Arriving early at the lovely Parador at Benavente is a treat. Bite to eat after the cycle ride, proper siesta in a room with a lovely balcony and great views, I have nothing to complain about.
Although today's cycle ride was a little short, it was interesting with a lot to think about in terms of the guide.
It started with a long breakfast chat with Eugene who is walking the Ruta Vía de la Plata and the Camino Sanabrés. It soon became clear that camino walkers are a dedicated bunch. He said that most of the people walking the Ruta Vía de la Plata would be serious veterans, would have walked the Camino Frances and many of the other caminos. He had walked to Seville from Malaga along the Camino Mozorabe, before starting the Ruta Vía de la Plata. This was the sort of walking he did and other types of long distance walking didn't seem to appeal to him. If he is typical, and I suspect he might be, than camino walkers, perhaps like Monroe baggers, are a special breed.
I told him I had seen people taking short cuts, even where it involved road walking, and asked him if that was normal. He said it was and he did it himself particularly where the route looked a bit long-winded. It seems to be more about getting there than following a precise route.
The question of shortcuts and the significance or otherwise of following the original Camino is particularly interesting when it comes to cycling and this was illustrated today.
On the first stretch, from Tábara to Granja de Moreruela, the advice is not to follow the Camino and an alternative gravel track has been waymarked. It's ok but doesn't really offer anything special, whereas the road is totally empty and more direct. Why not follow the road route?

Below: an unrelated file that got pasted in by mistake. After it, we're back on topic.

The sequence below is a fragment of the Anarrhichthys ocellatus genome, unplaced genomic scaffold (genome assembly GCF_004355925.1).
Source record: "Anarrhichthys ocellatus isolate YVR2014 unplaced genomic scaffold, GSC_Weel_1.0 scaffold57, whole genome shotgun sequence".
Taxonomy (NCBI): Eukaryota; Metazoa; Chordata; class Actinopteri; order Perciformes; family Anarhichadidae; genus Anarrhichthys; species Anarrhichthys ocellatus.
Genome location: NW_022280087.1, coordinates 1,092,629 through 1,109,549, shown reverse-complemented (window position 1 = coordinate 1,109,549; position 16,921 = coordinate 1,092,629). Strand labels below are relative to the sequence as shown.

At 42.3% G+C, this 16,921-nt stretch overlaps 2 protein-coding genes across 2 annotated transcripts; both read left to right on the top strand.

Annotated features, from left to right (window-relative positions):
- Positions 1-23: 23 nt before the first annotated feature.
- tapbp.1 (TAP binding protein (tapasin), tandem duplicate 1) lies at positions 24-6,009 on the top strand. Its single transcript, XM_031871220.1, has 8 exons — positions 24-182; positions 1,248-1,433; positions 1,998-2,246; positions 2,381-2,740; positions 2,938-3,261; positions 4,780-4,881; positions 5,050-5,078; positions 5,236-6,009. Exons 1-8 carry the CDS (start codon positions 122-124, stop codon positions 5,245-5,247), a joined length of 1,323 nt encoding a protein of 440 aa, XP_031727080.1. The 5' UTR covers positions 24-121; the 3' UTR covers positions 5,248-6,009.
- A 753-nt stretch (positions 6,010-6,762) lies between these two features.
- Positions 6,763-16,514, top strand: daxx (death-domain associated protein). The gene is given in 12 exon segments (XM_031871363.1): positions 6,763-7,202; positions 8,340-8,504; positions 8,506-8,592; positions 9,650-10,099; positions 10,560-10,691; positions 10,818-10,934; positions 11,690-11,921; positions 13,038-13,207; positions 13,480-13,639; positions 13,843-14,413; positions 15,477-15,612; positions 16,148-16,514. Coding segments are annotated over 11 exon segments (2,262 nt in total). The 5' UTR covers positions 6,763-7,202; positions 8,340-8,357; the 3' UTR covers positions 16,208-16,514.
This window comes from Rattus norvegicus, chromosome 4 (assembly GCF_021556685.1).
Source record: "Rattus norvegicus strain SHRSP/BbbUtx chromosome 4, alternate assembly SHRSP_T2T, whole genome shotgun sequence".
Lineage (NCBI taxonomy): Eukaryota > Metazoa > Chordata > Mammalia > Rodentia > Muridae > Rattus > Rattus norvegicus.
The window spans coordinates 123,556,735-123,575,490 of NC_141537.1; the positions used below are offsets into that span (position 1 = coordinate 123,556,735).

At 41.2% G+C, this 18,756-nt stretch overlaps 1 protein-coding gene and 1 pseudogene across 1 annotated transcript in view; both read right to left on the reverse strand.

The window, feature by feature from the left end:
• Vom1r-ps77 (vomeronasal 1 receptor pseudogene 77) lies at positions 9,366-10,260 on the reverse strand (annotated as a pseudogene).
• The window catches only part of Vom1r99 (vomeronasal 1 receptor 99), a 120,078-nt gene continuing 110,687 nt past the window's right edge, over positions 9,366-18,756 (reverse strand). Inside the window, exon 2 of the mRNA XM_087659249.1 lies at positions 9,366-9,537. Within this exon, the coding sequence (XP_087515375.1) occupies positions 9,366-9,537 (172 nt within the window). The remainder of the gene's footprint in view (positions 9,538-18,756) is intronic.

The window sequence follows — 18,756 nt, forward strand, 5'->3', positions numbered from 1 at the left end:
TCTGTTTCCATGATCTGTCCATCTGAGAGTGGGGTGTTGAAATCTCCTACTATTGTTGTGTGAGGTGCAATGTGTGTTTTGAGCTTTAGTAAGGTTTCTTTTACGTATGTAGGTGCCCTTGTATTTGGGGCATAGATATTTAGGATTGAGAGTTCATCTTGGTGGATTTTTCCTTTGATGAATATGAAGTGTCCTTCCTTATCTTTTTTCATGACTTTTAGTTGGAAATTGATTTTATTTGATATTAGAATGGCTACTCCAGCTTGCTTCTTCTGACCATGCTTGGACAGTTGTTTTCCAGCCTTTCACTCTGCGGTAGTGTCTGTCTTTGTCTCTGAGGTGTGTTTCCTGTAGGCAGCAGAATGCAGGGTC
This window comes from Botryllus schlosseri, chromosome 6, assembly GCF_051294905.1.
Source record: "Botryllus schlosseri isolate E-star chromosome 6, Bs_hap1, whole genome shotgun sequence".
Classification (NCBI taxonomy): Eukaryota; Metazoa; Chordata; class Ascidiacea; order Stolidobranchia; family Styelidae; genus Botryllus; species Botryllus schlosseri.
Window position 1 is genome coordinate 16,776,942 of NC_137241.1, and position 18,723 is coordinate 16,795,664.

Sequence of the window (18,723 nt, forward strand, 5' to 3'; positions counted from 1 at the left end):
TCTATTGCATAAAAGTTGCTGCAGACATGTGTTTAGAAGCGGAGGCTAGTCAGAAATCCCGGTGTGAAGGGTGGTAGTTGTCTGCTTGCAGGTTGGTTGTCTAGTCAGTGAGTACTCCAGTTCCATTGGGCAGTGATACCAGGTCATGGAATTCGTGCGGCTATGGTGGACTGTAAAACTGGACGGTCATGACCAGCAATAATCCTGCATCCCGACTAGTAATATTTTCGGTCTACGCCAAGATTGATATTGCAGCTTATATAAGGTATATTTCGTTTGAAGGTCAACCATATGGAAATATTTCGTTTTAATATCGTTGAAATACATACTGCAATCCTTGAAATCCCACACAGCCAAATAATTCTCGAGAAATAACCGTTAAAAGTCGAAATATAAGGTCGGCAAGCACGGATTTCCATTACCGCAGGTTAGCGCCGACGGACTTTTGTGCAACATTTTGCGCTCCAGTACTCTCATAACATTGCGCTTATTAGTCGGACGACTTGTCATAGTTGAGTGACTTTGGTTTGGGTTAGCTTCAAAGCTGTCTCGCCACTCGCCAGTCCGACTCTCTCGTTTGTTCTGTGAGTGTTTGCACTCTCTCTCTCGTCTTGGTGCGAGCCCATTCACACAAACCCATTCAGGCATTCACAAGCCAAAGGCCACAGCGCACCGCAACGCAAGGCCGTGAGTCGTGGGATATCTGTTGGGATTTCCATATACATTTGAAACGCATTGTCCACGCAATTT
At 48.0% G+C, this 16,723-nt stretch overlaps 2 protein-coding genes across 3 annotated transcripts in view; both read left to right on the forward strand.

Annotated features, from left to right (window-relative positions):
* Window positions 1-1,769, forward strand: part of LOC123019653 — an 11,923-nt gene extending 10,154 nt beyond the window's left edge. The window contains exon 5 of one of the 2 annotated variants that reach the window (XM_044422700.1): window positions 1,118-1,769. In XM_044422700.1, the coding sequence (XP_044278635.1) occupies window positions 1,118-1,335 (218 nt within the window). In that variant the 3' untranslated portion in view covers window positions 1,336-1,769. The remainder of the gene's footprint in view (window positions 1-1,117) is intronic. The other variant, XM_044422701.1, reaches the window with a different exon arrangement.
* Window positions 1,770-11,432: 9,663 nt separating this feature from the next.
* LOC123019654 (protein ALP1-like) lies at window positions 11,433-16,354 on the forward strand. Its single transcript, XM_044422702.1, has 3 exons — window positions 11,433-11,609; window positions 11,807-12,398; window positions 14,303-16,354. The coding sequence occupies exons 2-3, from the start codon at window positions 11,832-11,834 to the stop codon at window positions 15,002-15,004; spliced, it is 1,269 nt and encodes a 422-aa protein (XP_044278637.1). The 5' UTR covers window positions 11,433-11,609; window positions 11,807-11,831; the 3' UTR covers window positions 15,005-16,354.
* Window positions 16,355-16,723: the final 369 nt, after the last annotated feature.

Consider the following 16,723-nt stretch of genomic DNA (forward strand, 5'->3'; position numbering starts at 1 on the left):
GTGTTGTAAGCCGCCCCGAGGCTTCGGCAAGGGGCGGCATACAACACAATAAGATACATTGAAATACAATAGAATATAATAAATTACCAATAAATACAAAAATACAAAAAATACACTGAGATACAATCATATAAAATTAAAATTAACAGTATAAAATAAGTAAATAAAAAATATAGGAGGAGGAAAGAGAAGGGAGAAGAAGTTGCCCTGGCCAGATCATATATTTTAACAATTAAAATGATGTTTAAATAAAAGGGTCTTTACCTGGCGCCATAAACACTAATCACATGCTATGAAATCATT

On the second stretch the Camino tracks the N630 as it heads north. Sometimes it's about 100m from the road, sometimes it's about five. Here the choice is between a gravel or dirt route and tarmac. If I was walking I'd get off the road, tarmac is hard on the feet, but on a bike the tarmac looked inviting.
For the final stretch, into Benavente itself, the route is being totally modified. The original route went north before turning west over a Roman bridge and into town. The new route makes use of an old railway line and uses a stunning railway bridge, instead of the Roman bridge, to cross the river. What this demonstrates is that there is nothing particularly sacrosanct about the route and when there's an opportunity to improve it, it gets taken.
My conclusion, for what it's worth, is that the off-road sections only make sense when they offer something special. There are plenty of special off-road sections but there are plenty that can be missed.
Benavente is a lovely place with enough to see in a relaxed pre-dinner walk. I visited the two big Romanesque churches, the Hospital de la Piedad, a former pilgrims hospital, and the modernist building housing the town's library. The term modernist is used to describe something akin to 'arts and craft’, although it's distinctly Spanish.
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